Itabira slipped through the forest, barefoot and naked but for the strings of beads that crossed his chest like bandoliers and the cap he’d made from the skin of a jaguar. His mouth was ringed in the deep-blue ink of wejoh, to honor the jaguar’s predatory maw, while the sides of his head and most of his body were drenched in the orange-red ink of noo.
If he were on a mission of peace, he’d have painted his face orange, and his body would be deep blue, while his head would be ringed by a crown of feathers, like a halo. But this was a mission of war, and 16-year-old Itabira, with the curly locks that identified him as a member of the Kaban clan, was one of 40 seasoned warriors on their way to kill the White invaders who shot Nema in the back, torched his hut, and slaughtered his family.
In his right hand, Itabira carried a bow he’d made from the wood of the pupunha tree, and in a quiver on his back he carried an array of arrows, the massive tips of which he’d carved into prongs so they’d dig into the flesh of his enemies, giving the poison time to work.
The year was 1967, and war was so prevalent and primary that he’d learned to make 20 different kinds of arrowhead for killing enemies – and five for hunting food. None of the arrows that he used for hunting had the poison in them, because it made meat taste bad. Those he reserved for enemies.
One week earlier, Itabira had found Nema and his family in the embers of the lap they shared with two other families. Nema’s shoulder had been shredded almost to the bone, and most of his children lay splattered on the ground beyond. The invaders had blasted them with shotguns, reducing their heads to bags of skin and skull and goo. The Labiway Esaga, or “overall chief”, was a man named Jiki-Boba, who assigned his ablest shaman, Pamaira, to care for Nema and his family while dispatching scouts to track the invaders. Pamaira picked scores of shotgun pellets from the flesh of the survivors, and he filled their wounds with the leaves of painkilling antiseptic herbs. Then he wrapped the dead in their hammocks for burial, and he nourished Nema with the meat of predators, like the jaguar.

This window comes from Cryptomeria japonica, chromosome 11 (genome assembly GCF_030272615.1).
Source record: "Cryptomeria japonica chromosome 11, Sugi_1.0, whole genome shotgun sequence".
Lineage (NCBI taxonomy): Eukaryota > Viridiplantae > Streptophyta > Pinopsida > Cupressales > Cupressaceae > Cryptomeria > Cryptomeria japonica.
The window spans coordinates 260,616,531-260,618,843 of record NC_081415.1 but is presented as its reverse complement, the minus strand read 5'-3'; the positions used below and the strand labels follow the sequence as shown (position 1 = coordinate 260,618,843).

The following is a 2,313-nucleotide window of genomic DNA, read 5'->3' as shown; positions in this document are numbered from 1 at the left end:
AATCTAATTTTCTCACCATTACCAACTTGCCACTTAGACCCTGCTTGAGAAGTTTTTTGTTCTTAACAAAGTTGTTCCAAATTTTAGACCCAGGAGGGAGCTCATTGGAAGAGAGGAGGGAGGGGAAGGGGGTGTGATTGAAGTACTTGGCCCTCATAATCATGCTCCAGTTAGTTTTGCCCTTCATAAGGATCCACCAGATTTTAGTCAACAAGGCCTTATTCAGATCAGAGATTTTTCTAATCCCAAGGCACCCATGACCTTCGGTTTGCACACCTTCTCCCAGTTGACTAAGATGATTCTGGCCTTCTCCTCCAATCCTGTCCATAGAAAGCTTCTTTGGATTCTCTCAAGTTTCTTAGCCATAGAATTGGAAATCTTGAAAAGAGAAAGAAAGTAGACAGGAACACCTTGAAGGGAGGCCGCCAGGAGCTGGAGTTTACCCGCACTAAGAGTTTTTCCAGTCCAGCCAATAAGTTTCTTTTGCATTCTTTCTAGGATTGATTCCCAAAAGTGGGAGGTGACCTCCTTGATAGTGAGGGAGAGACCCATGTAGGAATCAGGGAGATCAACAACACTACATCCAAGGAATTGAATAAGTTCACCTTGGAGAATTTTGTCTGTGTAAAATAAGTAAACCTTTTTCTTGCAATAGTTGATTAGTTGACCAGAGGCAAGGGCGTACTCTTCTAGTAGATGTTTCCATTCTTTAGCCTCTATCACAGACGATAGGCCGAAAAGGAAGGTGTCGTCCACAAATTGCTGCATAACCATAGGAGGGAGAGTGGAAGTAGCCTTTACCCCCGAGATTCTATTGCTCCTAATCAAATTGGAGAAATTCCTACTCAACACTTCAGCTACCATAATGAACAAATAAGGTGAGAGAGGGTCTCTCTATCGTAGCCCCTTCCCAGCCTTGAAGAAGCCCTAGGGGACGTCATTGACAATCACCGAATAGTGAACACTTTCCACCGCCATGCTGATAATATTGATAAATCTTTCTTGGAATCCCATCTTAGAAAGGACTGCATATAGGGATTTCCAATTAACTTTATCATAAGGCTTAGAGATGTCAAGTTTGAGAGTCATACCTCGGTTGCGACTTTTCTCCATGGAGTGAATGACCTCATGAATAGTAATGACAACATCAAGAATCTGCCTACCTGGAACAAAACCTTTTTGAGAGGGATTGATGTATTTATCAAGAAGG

Nema was in no condition to fight. His back was a matted mess of torn muscle, scabs, and embedded herbs; and his left arm dangled uselessly at his side; but he could walk, and when the scouts returned to announce they’d tracked the invaders to the encampment on the other of the Machado River, Nema was given the honor of leading the war party on its hundred-kilometer quest for vengeance.
“The route was well-marked, at least to us, because we’d snapped and twisted thousands of branches throughout the forest,” says Itabira, now in his 60s. “These were like road signs that told our warriors where to turn left, where to turn right, and how to get to the nearest village, but they were invisible to the invaders, and they were incomprehensible to our traditional enemies, the Cinta Larga, the Zoro, and the Gavião – just as their signs were incomprehensible to us.”
Nema knew the route well. He’d traversed it scores of times, and he could have walked it blindfolded. At roughly 35 years old, he was one of the older members of the war party. At his side was Jiki-Boba’s right-hand man, Nawara, who was also north of 30. Directly behind them were Itabira and Anine – each about 16 years old. Then came at least 35 other young warriors, snaking through the forest in loose formation.